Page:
The Bruins remain undefeated after their second weekend of play.
No. 2 UCLA women’s water polo (5-0) took down No. 7 Michigan (3-2), Fresno Pacific (0-3), No. 21 UC Santa Barbara (1-1) and No. 17 UC San Diego (1-3) in the UCSB Invitational.
“I think something we did really well this weekend was focusing on those fundamentals,” said sophomore attacker Maddie Musselman. “At the same time I think we really need to work on those and being able to perform in pressure situations and go back to the little details when we are in those situations.”
The Bruins opened up the weekend with the Wolverines, their highest-ranked opponent of the season thus far. UCLA took down Michigan 5-4 with two goals from Musselman and one goal each from junior defender Kelsey Blacker, freshman attacker Lexi Liebowitz and junior attacker Lizette Rozeboom.
“It just comes down to our training and making our training harder than the game,” said senior attacker Nicole Reynolds. “I think that Michigan was a good test to that and I think that it’s really making us refocus on ourselves and our training and making every day harder than any day could be.”
The Bruins finished off Saturday’s competition with a 21-4 win over the Sunbirds.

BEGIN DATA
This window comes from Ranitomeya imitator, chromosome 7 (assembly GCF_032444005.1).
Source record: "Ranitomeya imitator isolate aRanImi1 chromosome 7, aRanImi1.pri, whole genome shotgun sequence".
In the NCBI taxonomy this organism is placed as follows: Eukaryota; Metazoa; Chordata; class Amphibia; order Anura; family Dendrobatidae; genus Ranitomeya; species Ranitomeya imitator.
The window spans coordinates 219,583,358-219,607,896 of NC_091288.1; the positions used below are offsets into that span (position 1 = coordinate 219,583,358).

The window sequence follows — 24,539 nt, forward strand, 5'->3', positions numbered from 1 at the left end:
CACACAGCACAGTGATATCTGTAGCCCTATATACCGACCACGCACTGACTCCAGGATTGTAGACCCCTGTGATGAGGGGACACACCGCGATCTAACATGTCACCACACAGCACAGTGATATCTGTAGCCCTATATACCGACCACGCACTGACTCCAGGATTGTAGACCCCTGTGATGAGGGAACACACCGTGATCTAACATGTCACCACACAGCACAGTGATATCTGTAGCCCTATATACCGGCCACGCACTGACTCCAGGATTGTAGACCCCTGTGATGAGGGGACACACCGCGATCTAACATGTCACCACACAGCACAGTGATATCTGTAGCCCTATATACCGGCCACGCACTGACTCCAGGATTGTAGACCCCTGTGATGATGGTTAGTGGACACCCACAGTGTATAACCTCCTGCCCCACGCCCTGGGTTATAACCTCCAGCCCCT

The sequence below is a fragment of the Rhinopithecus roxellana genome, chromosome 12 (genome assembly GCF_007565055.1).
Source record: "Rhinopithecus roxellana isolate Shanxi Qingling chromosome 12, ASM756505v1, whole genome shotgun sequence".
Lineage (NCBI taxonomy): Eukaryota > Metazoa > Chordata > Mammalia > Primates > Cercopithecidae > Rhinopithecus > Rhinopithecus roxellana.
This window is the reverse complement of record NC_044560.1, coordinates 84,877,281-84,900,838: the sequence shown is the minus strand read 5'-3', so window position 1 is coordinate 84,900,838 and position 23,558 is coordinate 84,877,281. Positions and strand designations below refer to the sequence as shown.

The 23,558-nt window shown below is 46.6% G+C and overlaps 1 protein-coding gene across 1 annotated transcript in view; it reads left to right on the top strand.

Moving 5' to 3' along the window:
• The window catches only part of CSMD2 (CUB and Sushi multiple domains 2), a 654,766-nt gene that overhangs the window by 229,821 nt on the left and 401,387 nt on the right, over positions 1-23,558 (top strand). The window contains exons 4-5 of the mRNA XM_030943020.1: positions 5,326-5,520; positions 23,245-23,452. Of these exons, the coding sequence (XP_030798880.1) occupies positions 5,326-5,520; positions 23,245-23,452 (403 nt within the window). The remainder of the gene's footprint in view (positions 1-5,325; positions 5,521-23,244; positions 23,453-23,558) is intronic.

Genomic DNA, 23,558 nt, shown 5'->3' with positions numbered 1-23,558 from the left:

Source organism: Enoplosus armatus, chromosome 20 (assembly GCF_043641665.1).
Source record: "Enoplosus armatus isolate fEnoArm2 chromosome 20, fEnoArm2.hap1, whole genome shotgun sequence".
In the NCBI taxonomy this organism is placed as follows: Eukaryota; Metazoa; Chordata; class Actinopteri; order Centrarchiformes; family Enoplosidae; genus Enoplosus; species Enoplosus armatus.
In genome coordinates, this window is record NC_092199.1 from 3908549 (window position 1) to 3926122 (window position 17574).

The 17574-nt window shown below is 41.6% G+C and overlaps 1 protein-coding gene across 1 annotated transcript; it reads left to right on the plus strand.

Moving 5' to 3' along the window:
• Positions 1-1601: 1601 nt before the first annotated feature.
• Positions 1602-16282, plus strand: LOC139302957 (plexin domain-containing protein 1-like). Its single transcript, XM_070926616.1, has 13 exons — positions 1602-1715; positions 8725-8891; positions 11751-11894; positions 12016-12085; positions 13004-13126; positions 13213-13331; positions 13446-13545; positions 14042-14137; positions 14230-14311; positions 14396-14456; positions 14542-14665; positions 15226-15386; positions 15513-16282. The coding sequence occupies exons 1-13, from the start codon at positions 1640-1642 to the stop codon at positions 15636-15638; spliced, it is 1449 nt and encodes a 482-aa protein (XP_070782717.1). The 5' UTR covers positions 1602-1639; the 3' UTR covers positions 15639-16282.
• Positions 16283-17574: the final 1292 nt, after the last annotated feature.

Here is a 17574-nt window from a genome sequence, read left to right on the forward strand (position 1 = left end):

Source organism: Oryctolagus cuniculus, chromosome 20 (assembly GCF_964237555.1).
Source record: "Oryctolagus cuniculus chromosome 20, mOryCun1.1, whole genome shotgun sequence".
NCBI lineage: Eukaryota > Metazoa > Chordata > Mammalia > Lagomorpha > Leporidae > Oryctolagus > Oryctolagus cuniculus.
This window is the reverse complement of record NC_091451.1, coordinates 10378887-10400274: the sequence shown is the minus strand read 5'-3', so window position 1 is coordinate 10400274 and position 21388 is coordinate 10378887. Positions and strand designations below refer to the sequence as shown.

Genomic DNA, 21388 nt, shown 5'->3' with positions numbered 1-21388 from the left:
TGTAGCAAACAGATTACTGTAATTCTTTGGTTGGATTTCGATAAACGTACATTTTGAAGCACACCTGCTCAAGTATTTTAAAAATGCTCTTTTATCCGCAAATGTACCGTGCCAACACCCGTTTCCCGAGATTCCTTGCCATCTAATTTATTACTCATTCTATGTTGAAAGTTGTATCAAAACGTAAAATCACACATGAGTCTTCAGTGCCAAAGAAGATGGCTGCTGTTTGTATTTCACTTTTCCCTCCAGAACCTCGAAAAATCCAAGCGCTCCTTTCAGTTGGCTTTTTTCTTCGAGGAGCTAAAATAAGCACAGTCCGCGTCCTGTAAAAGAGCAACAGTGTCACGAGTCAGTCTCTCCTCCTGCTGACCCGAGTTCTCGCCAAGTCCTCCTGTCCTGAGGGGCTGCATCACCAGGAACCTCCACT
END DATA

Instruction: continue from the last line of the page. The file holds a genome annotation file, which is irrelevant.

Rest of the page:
Twelve UCLA athletes scored in the victory, including Rozeboom who scored four and sophomore attacker Bronte Halligan and junior center Sarah Sheldon who each added three.
The Bruins opened Sunday with another win, this time a 10-6 victory over the Gauchos behind two goals apiece from Rozeboom and Musselman.
UCLA closed out the weekend with a 9-3 win over UC San Diego. The Bruins again showed their depth – eight athletes scored.
Although UCLA was able to come away from the weekend with four wins, coach Adam Wright said the team can still improve, especially on its consistency.
“What I’m learning is our level of experience is pretty low. We have a few players that have played last year, but a great majority of our players have never really played a lot of minutes or really traveled,” Wright said. “This weekend was important for us to recognize when we decided to play how we’re supposed to play versus when we’re kind of reacting.”